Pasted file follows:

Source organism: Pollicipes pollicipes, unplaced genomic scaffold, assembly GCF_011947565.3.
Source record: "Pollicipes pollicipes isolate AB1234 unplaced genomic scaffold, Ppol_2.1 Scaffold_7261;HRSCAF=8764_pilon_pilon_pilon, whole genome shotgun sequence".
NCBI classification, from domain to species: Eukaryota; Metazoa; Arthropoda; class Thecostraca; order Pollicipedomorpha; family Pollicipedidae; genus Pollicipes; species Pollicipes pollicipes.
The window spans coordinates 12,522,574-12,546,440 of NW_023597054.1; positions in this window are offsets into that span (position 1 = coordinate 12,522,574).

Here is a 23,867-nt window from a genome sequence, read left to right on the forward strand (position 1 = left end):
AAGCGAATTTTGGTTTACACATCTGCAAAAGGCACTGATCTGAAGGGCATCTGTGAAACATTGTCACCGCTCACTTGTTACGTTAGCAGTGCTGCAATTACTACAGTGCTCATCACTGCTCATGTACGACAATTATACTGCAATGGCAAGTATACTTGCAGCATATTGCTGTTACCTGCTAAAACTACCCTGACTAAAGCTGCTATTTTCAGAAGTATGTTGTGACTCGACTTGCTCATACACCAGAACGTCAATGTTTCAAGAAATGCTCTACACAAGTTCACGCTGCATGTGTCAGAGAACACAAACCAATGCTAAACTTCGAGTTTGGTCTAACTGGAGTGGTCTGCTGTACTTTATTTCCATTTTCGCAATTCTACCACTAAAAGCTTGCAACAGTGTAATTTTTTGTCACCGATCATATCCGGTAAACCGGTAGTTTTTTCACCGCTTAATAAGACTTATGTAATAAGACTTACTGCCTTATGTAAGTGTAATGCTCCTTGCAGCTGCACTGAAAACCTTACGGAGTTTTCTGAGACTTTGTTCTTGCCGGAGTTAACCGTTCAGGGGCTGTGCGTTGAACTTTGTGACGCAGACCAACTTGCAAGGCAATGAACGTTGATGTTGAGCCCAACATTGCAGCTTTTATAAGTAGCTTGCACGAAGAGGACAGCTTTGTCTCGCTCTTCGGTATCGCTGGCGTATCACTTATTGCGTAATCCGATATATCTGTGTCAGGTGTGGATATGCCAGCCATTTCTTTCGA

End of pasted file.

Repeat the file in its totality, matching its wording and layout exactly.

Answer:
Source organism: Pollicipes pollicipes, unplaced genomic scaffold, assembly GCF_011947565.3.
Source record: "Pollicipes pollicipes isolate AB1234 unplaced genomic scaffold, Ppol_2.1 Scaffold_7261;HRSCAF=8764_pilon_pilon_pilon, whole genome shotgun sequence".
NCBI classification, from domain to species: Eukaryota; Metazoa; Arthropoda; class Thecostraca; order Pollicipedomorpha; family Pollicipedidae; genus Pollicipes; species Pollicipes pollicipes.
The window spans coordinates 12,522,574-12,546,440 of NW_023597054.1; positions in this window are offsets into that span (position 1 = coordinate 12,522,574).

Here is a 23,867-nt window from a genome sequence, read left to right on the forward strand (position 1 = left end):
AAGCGAATTTTGGTTTACACATCTGCAAAAGGCACTGATCTGAAGGGCATCTGTGAAACATTGTCACCGCTCACTTGTTACGTTAGCAGTGCTGCAATTACTACAGTGCTCATCACTGCTCATGTACGACAATTATACTGCAATGGCAAGTATACTTGCAGCATATTGCTGTTACCTGCTAAAACTACCCTGACTAAAGCTGCTATTTTCAGAAGTATGTTGTGACTCGACTTGCTCATACACCAGAACGTCAATGTTTCAAGAAATGCTCTACACAAGTTCACGCTGCATGTGTCAGAGAACACAAACCAATGCTAAACTTCGAGTTTGGTCTAACTGGAGTGGTCTGCTGTACTTTATTTCCATTTTCGCAATTCTACCACTAAAAGCTTGCAACAGTGTAATTTTTTGTCACCGATCATATCCGGTAAACCGGTAGTTTTTTCACCGCTTAATAAGACTTATGTAATAAGACTTACTGCCTTATGTAAGTGTAATGCTCCTTGCAGCTGCACTGAAAACCTTACGGAGTTTTCTGAGACTTTGTTCTTGCCGGAGTTAACCGTTCAGGGGCTGTGCGTTGAACTTTGTGACGCAGACCAACTTGCAAGGCAATGAACGTTGATGTTGAGCCCAACATTGCAGCTTTTATAAGTAGCTTGCACGAAGAGGACAGCTTTGTCTCGCTCTTCGGTATCGCTGGCGTATCACTTATTGCGTAATCCGATATATCTGTGTCAGGTGTGGATATGCCAGCCATTTCTTTCGA